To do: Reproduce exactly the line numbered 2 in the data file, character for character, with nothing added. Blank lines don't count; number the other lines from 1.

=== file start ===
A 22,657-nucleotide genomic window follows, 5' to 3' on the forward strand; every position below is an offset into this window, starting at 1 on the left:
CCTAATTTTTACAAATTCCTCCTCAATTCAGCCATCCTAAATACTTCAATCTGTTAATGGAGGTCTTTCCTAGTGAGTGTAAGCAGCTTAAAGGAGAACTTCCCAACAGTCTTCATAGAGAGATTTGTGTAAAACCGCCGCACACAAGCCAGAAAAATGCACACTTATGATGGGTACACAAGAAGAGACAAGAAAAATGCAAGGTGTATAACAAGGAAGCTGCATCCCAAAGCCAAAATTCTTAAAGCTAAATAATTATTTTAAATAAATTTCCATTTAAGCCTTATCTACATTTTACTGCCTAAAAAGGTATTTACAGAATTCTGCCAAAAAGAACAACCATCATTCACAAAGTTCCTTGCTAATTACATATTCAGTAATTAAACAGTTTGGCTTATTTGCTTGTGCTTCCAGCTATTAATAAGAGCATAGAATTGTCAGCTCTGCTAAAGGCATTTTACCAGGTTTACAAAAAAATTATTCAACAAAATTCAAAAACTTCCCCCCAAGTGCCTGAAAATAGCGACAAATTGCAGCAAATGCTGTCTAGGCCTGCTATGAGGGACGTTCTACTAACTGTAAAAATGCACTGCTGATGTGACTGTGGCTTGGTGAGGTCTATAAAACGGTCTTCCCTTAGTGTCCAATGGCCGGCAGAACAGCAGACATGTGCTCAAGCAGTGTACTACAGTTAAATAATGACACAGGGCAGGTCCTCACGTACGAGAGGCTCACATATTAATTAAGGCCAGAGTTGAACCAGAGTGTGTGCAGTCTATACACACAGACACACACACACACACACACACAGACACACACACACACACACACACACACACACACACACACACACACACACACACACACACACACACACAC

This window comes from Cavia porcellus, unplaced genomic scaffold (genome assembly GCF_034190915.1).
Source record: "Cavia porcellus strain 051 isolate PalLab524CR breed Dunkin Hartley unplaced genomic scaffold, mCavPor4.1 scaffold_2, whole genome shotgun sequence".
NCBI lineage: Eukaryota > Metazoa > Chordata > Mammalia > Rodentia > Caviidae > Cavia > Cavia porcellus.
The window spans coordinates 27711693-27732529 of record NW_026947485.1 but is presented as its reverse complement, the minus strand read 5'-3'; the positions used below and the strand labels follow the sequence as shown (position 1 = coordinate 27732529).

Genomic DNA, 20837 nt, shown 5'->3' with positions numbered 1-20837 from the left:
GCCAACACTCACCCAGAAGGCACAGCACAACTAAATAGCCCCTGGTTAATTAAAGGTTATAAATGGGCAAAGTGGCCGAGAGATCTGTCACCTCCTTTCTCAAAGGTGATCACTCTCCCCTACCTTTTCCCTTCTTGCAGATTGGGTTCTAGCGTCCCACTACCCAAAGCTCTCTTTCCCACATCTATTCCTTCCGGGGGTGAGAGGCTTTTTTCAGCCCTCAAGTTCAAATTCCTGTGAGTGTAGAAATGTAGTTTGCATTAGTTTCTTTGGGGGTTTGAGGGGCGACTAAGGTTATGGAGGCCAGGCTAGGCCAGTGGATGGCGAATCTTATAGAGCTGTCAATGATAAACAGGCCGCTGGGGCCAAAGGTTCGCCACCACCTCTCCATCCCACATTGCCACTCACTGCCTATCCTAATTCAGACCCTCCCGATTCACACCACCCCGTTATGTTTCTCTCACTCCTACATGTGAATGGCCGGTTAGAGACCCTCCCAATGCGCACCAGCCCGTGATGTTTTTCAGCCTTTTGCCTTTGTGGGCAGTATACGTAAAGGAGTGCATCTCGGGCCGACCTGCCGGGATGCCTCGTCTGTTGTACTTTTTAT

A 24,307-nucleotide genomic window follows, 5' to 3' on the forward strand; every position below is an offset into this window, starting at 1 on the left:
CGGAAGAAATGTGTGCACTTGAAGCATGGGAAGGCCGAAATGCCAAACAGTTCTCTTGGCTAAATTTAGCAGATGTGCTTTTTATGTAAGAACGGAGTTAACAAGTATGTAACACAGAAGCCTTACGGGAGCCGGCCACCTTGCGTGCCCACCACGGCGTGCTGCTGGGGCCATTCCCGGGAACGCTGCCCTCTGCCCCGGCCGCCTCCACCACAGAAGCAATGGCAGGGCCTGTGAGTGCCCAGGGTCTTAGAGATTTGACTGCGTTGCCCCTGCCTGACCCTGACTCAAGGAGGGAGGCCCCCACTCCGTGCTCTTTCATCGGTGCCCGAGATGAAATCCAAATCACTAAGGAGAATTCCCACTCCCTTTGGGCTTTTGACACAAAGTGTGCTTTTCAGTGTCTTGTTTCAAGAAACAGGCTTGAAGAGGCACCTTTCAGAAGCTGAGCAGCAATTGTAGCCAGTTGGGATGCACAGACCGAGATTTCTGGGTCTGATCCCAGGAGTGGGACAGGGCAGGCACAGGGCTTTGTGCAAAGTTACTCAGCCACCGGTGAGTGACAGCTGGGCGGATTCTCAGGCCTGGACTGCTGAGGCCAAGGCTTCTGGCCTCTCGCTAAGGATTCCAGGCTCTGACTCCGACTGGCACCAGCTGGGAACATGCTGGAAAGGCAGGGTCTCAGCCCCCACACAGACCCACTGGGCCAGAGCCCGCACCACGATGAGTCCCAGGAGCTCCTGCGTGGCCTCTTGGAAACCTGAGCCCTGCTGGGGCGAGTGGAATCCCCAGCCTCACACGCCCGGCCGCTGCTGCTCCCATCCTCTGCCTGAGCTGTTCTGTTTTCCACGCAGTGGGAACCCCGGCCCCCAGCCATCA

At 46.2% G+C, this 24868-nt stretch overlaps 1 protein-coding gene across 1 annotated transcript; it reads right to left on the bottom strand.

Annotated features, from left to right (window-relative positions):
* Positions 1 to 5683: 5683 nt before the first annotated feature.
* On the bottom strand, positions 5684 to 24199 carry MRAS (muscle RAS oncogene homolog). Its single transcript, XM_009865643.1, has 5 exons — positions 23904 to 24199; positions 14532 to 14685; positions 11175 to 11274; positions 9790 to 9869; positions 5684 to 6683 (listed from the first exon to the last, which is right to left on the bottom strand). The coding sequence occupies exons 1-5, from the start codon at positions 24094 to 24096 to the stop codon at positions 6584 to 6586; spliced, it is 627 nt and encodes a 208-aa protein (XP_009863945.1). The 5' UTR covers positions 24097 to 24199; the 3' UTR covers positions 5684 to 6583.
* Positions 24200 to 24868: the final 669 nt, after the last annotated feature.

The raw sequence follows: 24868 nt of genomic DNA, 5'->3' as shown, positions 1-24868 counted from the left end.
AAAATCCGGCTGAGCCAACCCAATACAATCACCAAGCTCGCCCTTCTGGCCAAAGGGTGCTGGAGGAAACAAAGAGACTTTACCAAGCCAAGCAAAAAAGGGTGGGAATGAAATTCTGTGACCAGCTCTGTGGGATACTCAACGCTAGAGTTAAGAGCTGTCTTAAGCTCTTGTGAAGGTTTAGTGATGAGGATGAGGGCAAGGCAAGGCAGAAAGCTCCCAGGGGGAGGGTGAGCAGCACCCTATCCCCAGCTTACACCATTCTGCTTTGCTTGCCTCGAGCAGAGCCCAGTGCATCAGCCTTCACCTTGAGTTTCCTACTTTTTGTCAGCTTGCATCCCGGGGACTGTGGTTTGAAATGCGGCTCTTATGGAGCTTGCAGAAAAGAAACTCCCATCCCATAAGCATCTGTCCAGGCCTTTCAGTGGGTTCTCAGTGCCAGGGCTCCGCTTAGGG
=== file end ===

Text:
CCTAATTTTTACAAATTCCTCCTCAATTCAGCCATCCTAAATACTTCAATCTGTTAATGGAGGTCTTTCCTAGTGAGTGTAAGCAGCTTAAAGGAGAACTTCCCAACAGTCTTCATAGAGAGATTTGTGTAAAACCGCCGCACACAAGCCAGAAAAATGCACACTTATGATGGGTACACAAGAAGAGACAAGAAAAATGCAAGGTGTATAACAAGGAAGCTGCATCCCAAAGCCAAAATTCTTAAAGCTAAATAATTATTTTAAATAAATTTCCATTTAAGCCTTATCTACATTTTACTGCCTAAAAAGGTATTTACAGAATTCTGCCAAAAAGAACAACCATCATTCACAAAGTTCCTTGCTAATTACATATTCAGTAATTAAACAGTTTGGCTTATTTGCTTGTGCTTCCAGCTATTAATAAGAGCATAGAATTGTCAGCTCTGCTAAAGGCATTTTACCAGGTTTACAAAAAAATTATTCAACAAAATTCAAAAACTTCCCCCCAAGTGCCTGAAAATAGCGACAAATTGCAGCAAATGCTGTCTAGGCCTGCTATGAGGGACGTTCTACTAACTGTAAAAATGCACTGCTGATGTGACTGTGGCTTGGTGAGGTCTATAAAACGGTCTTCCCTTAGTGTCCAATGGCCGGCAGAACAGCAGACATGTGCTCAAGCAGTGTACTACAGTTAAATAATGACACAGGGCAGGTCCTCACGTACGAGAGGCTCACATATTAATTAAGGCCAGAGTTGAACCAGAGTGTGTGCAGTCTATACACACAGACACACACACACACACACACACAGACACACACACACACACACACACACACACACACACACACACACACACACACACACACACACACACACAC